Digital History

Introduction into Digital History

Hi,

I’m Sinead and I’m a final year student at the University of Hertfordshire, studying History. I’ve created this blog to accompany the digital history module I’m taking. It is my platform to examine and explore digital history projects and apply the things I’ve learnt from the module.

I’ll start the blog with a brief examination of the digital history project, the Old Bailey Online. I’ll briefly run through a few of its features.

Digitisation of Trials: Starting out with high definition page images of the trials, which were converted into GIF and JPEG files for easy uploading to the internet. The project then used a dual methodology for creating searchable text of the trials. Early trials were marked up using the method of double rekeying, while the later trials were created using OCR software and rekeying both methodologies were compared and manually resolved. While time consuming the manual typing and checking ensures the accuracy of the text and this is vital for creating a accurate and reliable body of resources and for the accuracy of searching. The inclusion of the page images of the trials with the searchable text allows for searchability while also keeping a feel of the primary source.

Searching: The search feature of the website is very useful. Firstly, it retains the Boolean search features most of us are used to using but it also has an advanced search option which offers a more structured search. A great search feature is the ability of generating statistics automatically for the user. However, this would not be possible without the use of marked up text.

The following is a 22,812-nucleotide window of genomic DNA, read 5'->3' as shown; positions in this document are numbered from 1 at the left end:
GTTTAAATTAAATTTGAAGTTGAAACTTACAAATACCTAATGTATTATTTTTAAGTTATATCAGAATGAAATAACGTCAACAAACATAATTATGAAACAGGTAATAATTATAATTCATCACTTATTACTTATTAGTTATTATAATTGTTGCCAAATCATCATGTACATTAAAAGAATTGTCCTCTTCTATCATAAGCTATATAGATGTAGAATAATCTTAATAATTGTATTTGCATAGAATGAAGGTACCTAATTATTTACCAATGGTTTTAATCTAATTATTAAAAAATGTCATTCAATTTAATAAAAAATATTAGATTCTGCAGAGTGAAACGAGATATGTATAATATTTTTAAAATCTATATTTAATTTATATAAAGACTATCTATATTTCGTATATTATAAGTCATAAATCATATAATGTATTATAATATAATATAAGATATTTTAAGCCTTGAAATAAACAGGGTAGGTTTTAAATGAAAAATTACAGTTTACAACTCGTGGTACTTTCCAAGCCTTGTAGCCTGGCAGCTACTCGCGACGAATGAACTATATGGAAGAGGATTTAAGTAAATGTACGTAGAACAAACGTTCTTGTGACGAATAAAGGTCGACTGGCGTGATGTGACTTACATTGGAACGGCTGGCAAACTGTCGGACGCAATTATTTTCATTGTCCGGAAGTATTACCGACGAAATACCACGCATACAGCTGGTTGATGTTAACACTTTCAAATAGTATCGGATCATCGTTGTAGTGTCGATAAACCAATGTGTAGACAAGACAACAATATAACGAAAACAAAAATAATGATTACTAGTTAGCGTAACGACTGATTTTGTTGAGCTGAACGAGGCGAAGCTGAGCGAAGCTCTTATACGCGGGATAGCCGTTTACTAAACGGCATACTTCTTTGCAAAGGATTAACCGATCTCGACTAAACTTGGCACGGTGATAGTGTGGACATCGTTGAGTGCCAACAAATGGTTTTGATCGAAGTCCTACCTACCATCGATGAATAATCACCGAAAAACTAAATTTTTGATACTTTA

Marked Up Text: Aside from the fact that the project informs you of the categories created for the use of statistics in the ‘about this project’ section, each trial has a link to the XML marked up text. This allows you to see the categories created that allows for structured searches and the creation of statistics. Again, this was carried out manually and with computer software. The great thing about using marked up text is the accessibility and speed with which a researcher can search through the 197,745 criminal trials, a daunting prospect if done manually. Yet the marked up text and the advanced search features allow the researcher to refine their results and receive them within seconds.

API: A feature I’ve only just learnt about and still need to fully understand but one that I can see the use for. The Old Bailey Online uses API to export data/statistics to Zotero (a bibliographical web tool) and Voyant Tools (a suite of tools for linguistic analysis). This software to software interface allows for data from the Old Bailey to be exported to either one of these other tools and removes the need for the research to do this manually.

Web Design: The design of the website allows for ease of use and accessibility. The headings are self explanatory, the search feature can be accessed through several links on every page of the site, the images are on a high quality for viewing digitally and the text is easily readable.

I’m sure anyone who has used this digital history project will already appreciate how good a resource it is for research into crime without me having to point out its features. Personally, I think the project is good because of its transparency in its methods of digitisation. The explanations it provides of how and why certain methods of digitisation were used is very helpful in introducing digital history to students.

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